background image
Forage & Nutrition
Guide 2018
34
Author: Martin Ryan
Technical support manager, Gain Feeds
A
Efficient, sustainable beef
production
Ireland is a major producer and exporter of beef with approximately 900 per
cent self-sufficiency. It is inevitable that a large proportion of all cattle will be
exported either live or as carcase beef
The expansion of dairying will put downward pressure on
suckler cow numbers but total cow numbers may continue
to grow for the next 5-10 years (depending on dairy
returns). There are a number of beef production systems in
place with little focus on unit cost of production. Without
Common Agricultural Policy (CAP) supports, the majority of
farmers would have negative returns but, equally, the most
efficient operators are generating positive margins.
FUTURE CHALLENGES
The primary challenges ahead are:
Efficiency (unit cost of production); and
Sustainability (reducing the environmental impact of the
production system).
It is important to appreciate that the Brexit challenge still
exists also but it is looking increasingly more likely that our
trading arrangements with Britain will be equal or similar to
the status quo (tariff free).
EFFICIENCY
There are currently major gaps in the production
efficiency of cattle on different systems and standards of
management. It is not untypical to find winter finishers
with feed costs per kilogram (kg) of live weight gain in the
range of 2-2.40, whereas the best operators have a
comparative cost of 1.40/kg of live weight gain. The main
drivers are:
Forage quality (grass and silage);
Age, weight and quality of cattle;
Poorly balanced diets; and
Poor husbandry and resource management.
Efficiency can only be measured in terms of cost/kg of live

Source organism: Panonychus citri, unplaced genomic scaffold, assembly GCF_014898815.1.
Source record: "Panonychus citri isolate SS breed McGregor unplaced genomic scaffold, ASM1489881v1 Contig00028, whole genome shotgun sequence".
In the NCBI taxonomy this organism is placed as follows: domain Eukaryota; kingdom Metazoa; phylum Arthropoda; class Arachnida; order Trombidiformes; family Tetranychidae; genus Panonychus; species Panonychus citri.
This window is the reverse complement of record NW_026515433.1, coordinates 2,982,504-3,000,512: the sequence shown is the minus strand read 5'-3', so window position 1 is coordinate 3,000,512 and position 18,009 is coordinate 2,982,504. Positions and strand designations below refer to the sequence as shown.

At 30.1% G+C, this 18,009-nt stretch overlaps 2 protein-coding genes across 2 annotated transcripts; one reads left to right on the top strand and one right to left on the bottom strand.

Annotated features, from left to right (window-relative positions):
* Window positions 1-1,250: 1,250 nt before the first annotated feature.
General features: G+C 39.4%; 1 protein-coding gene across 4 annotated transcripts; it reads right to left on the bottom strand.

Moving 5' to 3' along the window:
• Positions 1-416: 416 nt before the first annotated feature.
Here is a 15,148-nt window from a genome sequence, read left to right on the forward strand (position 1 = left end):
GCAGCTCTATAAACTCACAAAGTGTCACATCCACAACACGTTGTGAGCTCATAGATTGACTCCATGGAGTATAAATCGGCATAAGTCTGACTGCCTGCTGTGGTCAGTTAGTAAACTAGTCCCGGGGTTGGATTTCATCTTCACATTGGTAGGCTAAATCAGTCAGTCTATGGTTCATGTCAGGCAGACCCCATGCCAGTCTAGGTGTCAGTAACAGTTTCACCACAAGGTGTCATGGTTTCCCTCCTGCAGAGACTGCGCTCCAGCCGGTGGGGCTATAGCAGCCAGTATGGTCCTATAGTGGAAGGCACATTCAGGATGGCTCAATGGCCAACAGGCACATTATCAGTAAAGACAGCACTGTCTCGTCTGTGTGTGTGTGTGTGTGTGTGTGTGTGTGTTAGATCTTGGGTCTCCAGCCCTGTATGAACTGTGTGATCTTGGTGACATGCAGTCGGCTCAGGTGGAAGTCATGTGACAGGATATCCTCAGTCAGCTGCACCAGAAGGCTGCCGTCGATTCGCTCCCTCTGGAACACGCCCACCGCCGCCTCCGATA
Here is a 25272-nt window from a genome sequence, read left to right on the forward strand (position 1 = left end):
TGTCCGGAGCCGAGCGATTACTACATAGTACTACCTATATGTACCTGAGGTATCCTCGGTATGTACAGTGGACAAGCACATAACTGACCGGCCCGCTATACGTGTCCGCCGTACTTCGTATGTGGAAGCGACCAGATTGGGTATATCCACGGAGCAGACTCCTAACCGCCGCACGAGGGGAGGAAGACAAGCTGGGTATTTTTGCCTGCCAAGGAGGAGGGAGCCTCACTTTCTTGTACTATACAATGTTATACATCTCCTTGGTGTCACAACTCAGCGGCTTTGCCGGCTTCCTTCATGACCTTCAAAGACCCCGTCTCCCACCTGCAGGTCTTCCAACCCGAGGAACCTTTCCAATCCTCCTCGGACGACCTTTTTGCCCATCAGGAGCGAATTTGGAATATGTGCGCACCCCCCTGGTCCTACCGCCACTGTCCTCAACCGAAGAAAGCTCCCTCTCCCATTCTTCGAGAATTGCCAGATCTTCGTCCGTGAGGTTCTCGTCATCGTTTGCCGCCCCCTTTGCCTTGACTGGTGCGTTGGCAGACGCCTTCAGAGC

weight gain or carcase gain rather than cost/head/day or cost
per tonne of feed. Cattle will be sold in kg of live weight or of
carcase beef.
SUSTAINABILITY
As pressure mounts on Ireland to reduce our greenhouse
gas (GHG) impact from agriculture, there are a number of
aspects of the beef industry that will need attention. These
include:
Reducing the age at slaughter, currently running at
28-30 months. The average age of dairy cross beef
cattle was 29 months in 2016, which means there is a
substantial proportion over 30 months;
Poor lifetime performance is partly responsible as well
as trying to accumulate low-cost live weight gain from
grass;
Due to the lack of intensity, a very high proportion of
overall intake is utilised for maintenance rather than live
weight gain;
Two rather than three-year-old calving will be essential
in the suckler beef industry; and
A big reduction in the calving interval of the beef herd is
required.
KEY POINTS ON FINISHING
Regardless of the cattle type being finished, meeting
market requirements is critical to obtaining the best price
when slaughtering. Conformation and appropriate fat cover
Breed
Live weight
DLWG (cost/kg)
Feed DMI kg/day
Typicalfinishingperiod
FCE
Carcase kg
Continental female
480-590
1.56 (1.49)
11.47(71days)
7.35
330
HEX & AAX female
480-590
1.25(1.74)
10.43 (88 days)
8.34
300
Continental female
550-700
1.52 (1.61)
12.63 (99 days)
8.31
390
Friesian steer
550-700
1.30 (1.83)
12.11 (115 days)
9.32
330
Friesian bull
500-650
1.46 (1.64)
12.29 (103 days)
8.36
330
Continental bull U
550-700
1.92 (1.29)
12.95(78days)
6.75
400
Somecomparisonsofefficiencywithintensivefinishing.Lowerfeedconversionefficiency(FCE)figureswillalsobereflectedinlowerGHG
emissions.